Scott Walker over his refusal to call special elections for two legislative seats. "( Walker ) knows voters will reject his party’ s failing agenda, so he’ s decided that he won’t let them vote,” said Doug Hyant, executive director of the state Assembly Democratic Campaign Committee.

Scott Walker created a crisis in Wisconsin by appointing two Republican state legislators to posts in his administration last December and then refusing to call special When a Dane County Circuit Court judge who was appointed by Walker ordered the governor to call the elections , Walker rejected the

But Democrats say he's afraid Democrats will win, especially after the party pulled off an upset victory in a special state Senate election in December.

Democratic Senate Minority Leader Jennifer Shilling said that had Walker done his job and called the special elections earlier, "we wouldn't be in this position where Wisconsin families have to sue for their basic constitutional right to representation."

Voters in the districts, represented by attorneys from a group affiliated with one run by former Democratic U.S. Attorney General Eric Holder, sued to force Walker to call the elections. They argued that they're being disenfranchised by not having lawmakers in place to address constituent concerns and do other work, in addition to being in place to vote in case the Legislature returns for special sessions.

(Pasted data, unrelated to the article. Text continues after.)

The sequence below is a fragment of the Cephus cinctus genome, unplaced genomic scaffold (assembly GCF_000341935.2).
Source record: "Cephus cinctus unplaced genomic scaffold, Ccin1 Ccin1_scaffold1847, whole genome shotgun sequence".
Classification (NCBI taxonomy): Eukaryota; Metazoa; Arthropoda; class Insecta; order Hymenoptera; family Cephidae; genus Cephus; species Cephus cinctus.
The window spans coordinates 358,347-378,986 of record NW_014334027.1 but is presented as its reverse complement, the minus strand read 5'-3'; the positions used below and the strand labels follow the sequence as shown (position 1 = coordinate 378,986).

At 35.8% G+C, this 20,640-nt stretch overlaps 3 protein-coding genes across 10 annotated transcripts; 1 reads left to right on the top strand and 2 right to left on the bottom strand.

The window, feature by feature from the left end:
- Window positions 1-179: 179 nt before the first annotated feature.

Dane County Circuit Judge Josann Reynolds, who was appointed by Walker, last week sided with the voters. Niess, who was appointed by Democratic Gov. Jim Doyle in 2004, heard the case Tuesday because Reynolds was on vacation.

The bill Walker and Republicans are rushing through the Legislature would remove the requirement in current law that the governor promptly call special elections when vacancies occur in the Legislature. Instead, it would bar special elections after the spring primary in years when the legislative seat would be normally filled. Vacancies would be filled in the regular November election.

A Senate committee planned to hold a public hearing Wednesday on the bill and vote on it in an extraordinary session April 4, the day after the spring election.

Republicans control the Senate 18-14 and the Assembly 63-35. The vacant Wisconsin seats were held by Republican Sen. Frank Lasee, of De Pere, and Rep. Keith Ripp, of Lodi. The Senate seat covers the Door County peninsula northeast of Green Bay and the Assembly seat is in a mostly rural area north of Madison.

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Follow Scott Bauer on Twitter at https://twitter.com/sbauerAP